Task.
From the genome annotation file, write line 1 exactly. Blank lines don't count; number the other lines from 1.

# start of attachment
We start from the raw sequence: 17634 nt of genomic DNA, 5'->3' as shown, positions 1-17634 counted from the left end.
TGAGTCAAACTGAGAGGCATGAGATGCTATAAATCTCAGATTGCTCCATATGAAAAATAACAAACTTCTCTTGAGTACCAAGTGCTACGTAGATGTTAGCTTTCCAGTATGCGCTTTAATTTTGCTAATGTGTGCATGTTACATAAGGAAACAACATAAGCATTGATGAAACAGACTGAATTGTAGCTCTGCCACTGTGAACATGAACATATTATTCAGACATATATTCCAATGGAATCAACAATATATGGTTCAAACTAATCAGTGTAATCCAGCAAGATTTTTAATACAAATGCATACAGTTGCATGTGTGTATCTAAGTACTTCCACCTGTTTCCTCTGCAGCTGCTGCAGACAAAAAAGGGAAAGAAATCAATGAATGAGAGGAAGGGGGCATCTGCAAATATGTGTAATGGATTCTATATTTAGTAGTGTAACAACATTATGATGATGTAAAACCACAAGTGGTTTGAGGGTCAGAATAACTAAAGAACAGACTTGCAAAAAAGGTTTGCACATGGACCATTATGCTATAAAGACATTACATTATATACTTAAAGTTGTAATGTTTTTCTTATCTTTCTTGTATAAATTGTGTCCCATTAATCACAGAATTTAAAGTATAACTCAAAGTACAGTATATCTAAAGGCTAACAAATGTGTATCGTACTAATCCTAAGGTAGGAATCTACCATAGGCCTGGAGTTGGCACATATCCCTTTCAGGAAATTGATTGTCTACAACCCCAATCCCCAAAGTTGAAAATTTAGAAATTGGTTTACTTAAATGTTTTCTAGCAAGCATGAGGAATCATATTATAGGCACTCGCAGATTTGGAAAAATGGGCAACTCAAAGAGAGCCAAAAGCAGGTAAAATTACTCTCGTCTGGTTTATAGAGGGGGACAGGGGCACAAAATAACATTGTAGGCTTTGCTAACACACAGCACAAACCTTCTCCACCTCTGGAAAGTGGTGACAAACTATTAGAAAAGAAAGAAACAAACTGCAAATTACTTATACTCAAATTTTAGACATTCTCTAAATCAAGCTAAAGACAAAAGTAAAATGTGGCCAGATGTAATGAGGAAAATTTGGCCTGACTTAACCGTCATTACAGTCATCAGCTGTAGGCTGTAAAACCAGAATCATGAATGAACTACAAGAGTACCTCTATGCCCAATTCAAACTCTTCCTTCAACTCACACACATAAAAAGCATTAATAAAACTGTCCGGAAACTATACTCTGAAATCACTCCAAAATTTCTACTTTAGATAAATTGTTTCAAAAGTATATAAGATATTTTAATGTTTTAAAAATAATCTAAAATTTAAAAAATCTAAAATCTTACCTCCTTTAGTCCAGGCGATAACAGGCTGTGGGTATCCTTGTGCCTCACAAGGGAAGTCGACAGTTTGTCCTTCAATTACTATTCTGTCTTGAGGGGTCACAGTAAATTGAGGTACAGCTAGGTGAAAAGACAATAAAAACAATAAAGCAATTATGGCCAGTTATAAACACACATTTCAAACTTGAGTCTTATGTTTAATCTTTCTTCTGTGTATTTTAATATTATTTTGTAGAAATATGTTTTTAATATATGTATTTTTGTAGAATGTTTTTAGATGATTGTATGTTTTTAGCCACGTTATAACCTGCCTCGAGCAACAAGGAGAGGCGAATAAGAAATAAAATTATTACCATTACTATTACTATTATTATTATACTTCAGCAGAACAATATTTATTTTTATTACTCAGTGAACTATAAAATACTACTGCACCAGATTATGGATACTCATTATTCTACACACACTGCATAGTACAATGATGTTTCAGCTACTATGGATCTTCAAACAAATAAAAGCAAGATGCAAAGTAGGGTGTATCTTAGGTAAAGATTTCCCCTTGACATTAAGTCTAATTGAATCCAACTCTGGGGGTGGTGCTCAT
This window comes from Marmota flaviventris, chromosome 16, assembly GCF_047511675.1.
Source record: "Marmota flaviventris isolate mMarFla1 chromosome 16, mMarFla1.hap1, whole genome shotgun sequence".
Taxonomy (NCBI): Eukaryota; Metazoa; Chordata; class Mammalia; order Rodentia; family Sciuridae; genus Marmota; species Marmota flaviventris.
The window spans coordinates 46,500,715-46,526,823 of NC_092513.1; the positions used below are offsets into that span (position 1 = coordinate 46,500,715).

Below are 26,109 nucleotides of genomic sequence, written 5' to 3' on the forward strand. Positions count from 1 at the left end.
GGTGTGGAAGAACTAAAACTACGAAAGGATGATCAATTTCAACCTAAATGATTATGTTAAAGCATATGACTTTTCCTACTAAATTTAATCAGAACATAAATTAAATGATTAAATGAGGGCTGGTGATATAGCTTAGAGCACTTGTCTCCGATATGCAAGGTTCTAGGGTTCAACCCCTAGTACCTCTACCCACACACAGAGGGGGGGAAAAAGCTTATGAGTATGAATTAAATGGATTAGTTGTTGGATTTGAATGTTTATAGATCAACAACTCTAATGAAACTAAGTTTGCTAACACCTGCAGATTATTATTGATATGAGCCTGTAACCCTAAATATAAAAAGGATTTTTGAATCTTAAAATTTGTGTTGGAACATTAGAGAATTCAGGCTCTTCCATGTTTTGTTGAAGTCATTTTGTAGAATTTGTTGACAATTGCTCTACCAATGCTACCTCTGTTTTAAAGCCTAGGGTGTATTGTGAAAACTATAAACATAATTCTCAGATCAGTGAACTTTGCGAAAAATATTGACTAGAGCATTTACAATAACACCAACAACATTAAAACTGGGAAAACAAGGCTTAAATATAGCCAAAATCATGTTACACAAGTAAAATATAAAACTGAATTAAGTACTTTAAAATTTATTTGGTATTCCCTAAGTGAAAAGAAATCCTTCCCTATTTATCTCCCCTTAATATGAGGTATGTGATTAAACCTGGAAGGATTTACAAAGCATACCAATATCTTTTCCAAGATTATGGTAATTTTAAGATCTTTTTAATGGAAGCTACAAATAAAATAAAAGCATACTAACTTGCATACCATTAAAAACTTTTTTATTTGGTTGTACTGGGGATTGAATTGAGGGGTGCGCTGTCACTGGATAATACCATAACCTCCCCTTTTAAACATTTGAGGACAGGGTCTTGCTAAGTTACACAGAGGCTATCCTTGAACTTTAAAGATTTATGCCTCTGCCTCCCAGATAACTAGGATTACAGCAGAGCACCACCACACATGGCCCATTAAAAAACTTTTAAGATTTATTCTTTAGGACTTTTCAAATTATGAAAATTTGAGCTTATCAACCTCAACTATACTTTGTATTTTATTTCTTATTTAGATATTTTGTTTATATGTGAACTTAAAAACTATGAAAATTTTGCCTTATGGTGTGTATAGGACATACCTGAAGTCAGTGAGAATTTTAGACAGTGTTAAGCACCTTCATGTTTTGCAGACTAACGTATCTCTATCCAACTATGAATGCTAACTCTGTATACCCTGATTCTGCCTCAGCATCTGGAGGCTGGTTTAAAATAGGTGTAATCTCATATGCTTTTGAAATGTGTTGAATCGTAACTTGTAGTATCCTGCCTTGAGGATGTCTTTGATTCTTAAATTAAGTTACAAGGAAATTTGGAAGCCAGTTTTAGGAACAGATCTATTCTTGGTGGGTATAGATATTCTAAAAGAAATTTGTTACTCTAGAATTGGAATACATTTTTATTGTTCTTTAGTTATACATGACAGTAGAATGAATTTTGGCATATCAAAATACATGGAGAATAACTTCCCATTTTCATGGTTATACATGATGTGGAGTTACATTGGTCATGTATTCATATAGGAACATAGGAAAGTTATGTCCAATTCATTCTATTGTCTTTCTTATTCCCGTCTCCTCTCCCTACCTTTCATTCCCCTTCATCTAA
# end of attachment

We start from the raw sequence: 17634 nt of genomic DNA, 5'->3' as shown, positions 1-17634 counted from the left end.